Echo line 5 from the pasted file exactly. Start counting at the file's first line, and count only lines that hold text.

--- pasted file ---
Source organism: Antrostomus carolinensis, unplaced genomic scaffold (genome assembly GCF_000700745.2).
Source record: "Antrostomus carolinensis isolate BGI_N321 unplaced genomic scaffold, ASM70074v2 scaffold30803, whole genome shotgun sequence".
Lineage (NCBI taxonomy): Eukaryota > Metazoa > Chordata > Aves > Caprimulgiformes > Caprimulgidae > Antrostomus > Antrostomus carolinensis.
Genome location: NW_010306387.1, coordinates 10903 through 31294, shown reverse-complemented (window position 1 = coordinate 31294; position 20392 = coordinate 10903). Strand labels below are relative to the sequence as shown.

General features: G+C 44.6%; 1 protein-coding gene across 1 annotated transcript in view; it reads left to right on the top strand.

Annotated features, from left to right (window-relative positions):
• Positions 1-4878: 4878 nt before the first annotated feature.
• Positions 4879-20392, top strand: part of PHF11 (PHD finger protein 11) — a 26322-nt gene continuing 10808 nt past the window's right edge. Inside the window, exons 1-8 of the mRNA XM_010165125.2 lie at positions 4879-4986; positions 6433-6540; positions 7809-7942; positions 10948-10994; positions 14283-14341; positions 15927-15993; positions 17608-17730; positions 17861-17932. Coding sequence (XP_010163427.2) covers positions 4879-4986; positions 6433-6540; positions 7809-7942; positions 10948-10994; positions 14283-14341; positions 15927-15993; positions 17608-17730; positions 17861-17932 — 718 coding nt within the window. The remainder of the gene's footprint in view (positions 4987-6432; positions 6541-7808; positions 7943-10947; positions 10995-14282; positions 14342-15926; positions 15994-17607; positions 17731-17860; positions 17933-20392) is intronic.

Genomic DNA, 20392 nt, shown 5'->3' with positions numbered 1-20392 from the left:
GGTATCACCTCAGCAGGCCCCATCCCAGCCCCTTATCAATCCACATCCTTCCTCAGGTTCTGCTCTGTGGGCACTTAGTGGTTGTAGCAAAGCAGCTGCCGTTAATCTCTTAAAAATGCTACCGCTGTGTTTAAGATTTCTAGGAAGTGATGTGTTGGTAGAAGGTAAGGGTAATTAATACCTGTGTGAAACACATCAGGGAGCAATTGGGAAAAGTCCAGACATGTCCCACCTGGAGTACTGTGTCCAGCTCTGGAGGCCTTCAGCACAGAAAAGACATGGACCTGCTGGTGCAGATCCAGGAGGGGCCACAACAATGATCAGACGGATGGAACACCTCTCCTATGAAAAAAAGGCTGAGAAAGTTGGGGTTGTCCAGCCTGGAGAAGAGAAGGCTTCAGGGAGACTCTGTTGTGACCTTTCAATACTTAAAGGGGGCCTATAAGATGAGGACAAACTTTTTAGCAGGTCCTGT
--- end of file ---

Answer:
General features: G+C 44.6%; 1 protein-coding gene across 1 annotated transcript in view; it reads left to right on the top strand.